Rather than playing with standard vinyl, Marina Rosenfeld is known for using dubplates—singly produced, hand-made records created by taking a lathe to a lacquer-coated aluminum disc. Since the late 1990s, Rosenfeld has crafted her dub plates specially for live performances. For theforestthegardenthesea, an early example of her work in this vein, she made sets of three to four plates to be played simultaneously by herself or with others. The players could put the needle down anywhere on a record at any time during the concert, so all the plates needed to work together at any point in their respective runs. Before the performance, Rosenfeld soldered a metal pin perpendicularly into the inner groove of each record to create an impediment for the tonearm and thus force a locked groove (the repeated thud after 17:05 in the first track is from this metal pin). This music exists on a spectrum between composition and improvisation: carefully composed lacquer discs that interact in unexpected ways in a live setting. These two long tracks are thrilling as a result, as loops of sound wind and unravel in a semi-coordinated dance of sound that is natural and mechanical at once. Dubplates are more fragile than vinyl because, in each performance, the stylus wears away the lacquer coating on the aluminum core, which adds an air of melancholy to the album. In later works, like last year’s Index, Rosenfeld has further explored these tensions between stability and instability, permanence and impermanence inherent in dubplates.
Martin Tètreault’s Phonographes vinylisés features a who’s who of experimental turntablists, from Marina Rosenfeld to Philip Jeck to Otomo Yoshihide. For Québec City’s sixth biennial Manif D’Art event in 2012, with its theme of “Machines – The Shapes of Movement,” Tètreault invited friends and collaborators from around the world to submit a recording of themselves manipulating a portable record player. These recordings were then made available to attendees via a series of wall-mounted headphones, while the gallery space displayed the turntables themselves, which had been mailed back to Québec by Tètreault’s collaborators. Each participant begins with a script: after saying “My master’s voice” (after the famous Victrola ad), they dictate their phonograph make and model, their name, the city in which they are recording, and the date. The ten artists summon various sounds from their machines, all sans vinyl, ranging from John Vaughn’s surprisingly robust clatter from his Fisher Price 825 to Philip Jeck’s characteristically warm tones from his Fidelity.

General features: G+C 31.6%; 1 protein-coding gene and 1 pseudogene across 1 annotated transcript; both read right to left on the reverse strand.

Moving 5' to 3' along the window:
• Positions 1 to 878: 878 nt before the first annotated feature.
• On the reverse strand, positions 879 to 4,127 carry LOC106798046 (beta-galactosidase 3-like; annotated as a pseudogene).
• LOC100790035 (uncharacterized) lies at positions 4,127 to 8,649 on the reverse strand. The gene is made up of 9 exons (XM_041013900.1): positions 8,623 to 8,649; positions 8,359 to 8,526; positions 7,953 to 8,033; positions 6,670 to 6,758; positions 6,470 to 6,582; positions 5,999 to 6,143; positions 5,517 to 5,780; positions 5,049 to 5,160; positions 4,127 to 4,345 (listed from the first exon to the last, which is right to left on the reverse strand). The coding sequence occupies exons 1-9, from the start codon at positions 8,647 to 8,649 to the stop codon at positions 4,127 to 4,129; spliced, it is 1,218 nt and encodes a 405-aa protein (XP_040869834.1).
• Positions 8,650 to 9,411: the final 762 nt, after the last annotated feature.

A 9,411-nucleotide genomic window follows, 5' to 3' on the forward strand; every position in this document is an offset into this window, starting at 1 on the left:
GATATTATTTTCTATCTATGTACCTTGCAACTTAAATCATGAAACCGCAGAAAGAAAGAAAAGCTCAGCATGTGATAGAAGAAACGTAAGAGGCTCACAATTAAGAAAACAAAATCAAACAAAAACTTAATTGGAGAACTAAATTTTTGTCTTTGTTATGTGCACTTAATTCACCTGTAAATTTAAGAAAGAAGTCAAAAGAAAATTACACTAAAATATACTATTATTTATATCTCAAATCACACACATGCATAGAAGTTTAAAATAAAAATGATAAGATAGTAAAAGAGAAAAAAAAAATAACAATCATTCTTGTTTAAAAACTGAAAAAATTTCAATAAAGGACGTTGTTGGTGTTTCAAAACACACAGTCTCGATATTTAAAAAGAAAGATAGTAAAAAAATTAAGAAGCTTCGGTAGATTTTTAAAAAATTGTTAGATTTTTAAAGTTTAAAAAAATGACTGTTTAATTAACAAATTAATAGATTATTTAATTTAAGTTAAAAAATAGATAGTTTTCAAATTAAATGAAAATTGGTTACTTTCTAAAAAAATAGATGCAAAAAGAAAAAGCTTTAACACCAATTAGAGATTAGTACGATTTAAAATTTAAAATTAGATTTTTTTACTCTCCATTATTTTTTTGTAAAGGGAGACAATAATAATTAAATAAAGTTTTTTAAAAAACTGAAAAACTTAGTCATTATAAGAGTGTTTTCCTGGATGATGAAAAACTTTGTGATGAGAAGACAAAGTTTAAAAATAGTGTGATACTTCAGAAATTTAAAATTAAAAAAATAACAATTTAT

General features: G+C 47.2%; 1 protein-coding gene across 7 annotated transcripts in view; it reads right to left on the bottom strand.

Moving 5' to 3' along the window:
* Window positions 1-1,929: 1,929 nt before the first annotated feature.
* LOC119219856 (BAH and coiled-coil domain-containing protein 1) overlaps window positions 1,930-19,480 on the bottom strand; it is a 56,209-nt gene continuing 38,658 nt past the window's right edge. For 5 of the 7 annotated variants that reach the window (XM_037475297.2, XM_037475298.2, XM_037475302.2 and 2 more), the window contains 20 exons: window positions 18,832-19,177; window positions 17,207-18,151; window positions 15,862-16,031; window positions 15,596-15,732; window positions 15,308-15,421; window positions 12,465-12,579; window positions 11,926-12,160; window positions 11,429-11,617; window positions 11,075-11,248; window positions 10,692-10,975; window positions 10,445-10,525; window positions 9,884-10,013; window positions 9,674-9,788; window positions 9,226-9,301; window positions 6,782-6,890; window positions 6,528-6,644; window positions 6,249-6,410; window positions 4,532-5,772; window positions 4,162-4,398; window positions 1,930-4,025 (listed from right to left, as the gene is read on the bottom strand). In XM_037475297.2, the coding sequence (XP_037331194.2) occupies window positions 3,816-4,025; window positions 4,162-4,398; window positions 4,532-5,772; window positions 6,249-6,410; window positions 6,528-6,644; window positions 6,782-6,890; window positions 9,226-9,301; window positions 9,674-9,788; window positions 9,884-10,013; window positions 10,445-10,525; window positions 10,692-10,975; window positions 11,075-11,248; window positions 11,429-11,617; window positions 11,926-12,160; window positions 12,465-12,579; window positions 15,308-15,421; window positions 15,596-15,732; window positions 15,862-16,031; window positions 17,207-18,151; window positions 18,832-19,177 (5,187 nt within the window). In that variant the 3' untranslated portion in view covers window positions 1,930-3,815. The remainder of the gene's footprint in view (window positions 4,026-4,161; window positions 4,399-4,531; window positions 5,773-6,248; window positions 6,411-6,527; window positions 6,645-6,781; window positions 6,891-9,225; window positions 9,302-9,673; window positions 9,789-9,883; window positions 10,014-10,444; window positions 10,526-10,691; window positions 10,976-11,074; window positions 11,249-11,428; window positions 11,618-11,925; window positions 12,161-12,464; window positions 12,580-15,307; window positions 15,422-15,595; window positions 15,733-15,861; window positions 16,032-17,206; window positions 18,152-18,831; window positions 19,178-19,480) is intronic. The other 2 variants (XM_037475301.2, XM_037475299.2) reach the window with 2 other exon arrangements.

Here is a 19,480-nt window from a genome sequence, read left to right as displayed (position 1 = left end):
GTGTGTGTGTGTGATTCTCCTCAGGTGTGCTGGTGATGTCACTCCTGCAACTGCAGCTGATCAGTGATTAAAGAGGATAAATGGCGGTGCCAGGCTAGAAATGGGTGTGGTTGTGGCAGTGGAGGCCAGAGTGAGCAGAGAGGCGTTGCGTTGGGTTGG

Ignaz Schick’s “rotating surfaces” setup consists of a Technics MK2 turntable, a condenser microphone, and objects including tinfoil, wood, seashells, plastic cutlery, and more. These objects are placed directly on the metal plate of the turntable, and the vibrations caused by their rotation are picked up and amplified by the microphone. The tones created range from staticky ambiance (“Perception II”) to clanging percussion (“Perception VIII”), but each track inspires the visceral shock of noise created with purely analog objects. Rotary Perceptions is the “only and at the same last official solo recording” of this setup, after which Schick returned to using treated and manipulated vinyl with a host of collaborators from pianist Achim Kaufmann to percussionist Oliver Steidle.
Paradox: A Study in Musique Concrète
Vinyl Box Set
Mike Hansen’s work explores the ways vinyl records and turntables shape our perception of sound. His April Showers, for instance, uses vinyl’s surface noise and static to replicate rainfall, while his Bill Evans Project reimagines the jazz pianist’s work by distorting it via the phonograph. Paradox: A Study in Musique Concrète would seem quaint by comparison, a set of four improvisations on piano, guitar, and percussion; the tracks are lovely, spacious explorations of their instruments. The paradox of their title, though, refers to the medium: these dreamy, lightweight songs are published on records made of concrete. Hansen explains, “Paradox’s concrete discs continue my art practice’s research into perceptions of perceived notions of what/how a sound object should appear or perform, through objects, sculptures and installations.” This record is experimental, then, because of its physical format rather than its music. And as a set of five concrete albums (one 33 rpm single per song, plus an EP that gathers all of them), it is a weighty experiment indeed.